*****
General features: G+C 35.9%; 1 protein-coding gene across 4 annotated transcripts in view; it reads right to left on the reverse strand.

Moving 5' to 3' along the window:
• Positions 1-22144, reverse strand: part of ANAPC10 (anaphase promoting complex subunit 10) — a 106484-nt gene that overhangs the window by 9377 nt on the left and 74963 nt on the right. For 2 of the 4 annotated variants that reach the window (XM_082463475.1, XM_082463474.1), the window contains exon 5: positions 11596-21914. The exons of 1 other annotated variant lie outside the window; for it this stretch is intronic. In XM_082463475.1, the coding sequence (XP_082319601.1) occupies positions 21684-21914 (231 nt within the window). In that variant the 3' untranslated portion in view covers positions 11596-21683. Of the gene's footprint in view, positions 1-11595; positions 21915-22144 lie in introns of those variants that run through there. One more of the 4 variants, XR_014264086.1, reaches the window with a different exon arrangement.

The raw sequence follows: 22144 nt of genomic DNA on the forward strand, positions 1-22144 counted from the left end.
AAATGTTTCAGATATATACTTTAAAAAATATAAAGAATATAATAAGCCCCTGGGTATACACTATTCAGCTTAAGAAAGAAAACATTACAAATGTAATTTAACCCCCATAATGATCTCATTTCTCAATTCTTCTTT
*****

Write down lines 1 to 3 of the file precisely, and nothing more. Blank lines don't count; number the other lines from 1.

General features: G+C 35.9%; 1 protein-coding gene across 4 annotated transcripts in view; it reads right to left on the reverse strand.

Moving 5' to 3' along the window:
• Positions 1-22144, reverse strand: part of ANAPC10 (anaphase promoting complex subunit 10) — a 106484-nt gene that overhangs the window by 9377 nt on the left and 74963 nt on the right. For 2 of the 4 annotated variants that reach the window (XM_082463475.1, XM_082463474.1), the window contains exon 5: positions 11596-21914. The exons of 1 other annotated variant lie outside the window; for it this stretch is intronic. In XM_082463475.1, the coding sequence (XP_082319601.1) occupies positions 21684-21914 (231 nt within the window). In that variant the 3' untranslated portion in view covers positions 11596-21683. Of the gene's footprint in view, positions 1-11595; positions 21915-22144 lie in introns of those variants that run through there. One more of the 4 variants, XR_014264086.1, reaches the window with a different exon arrangement.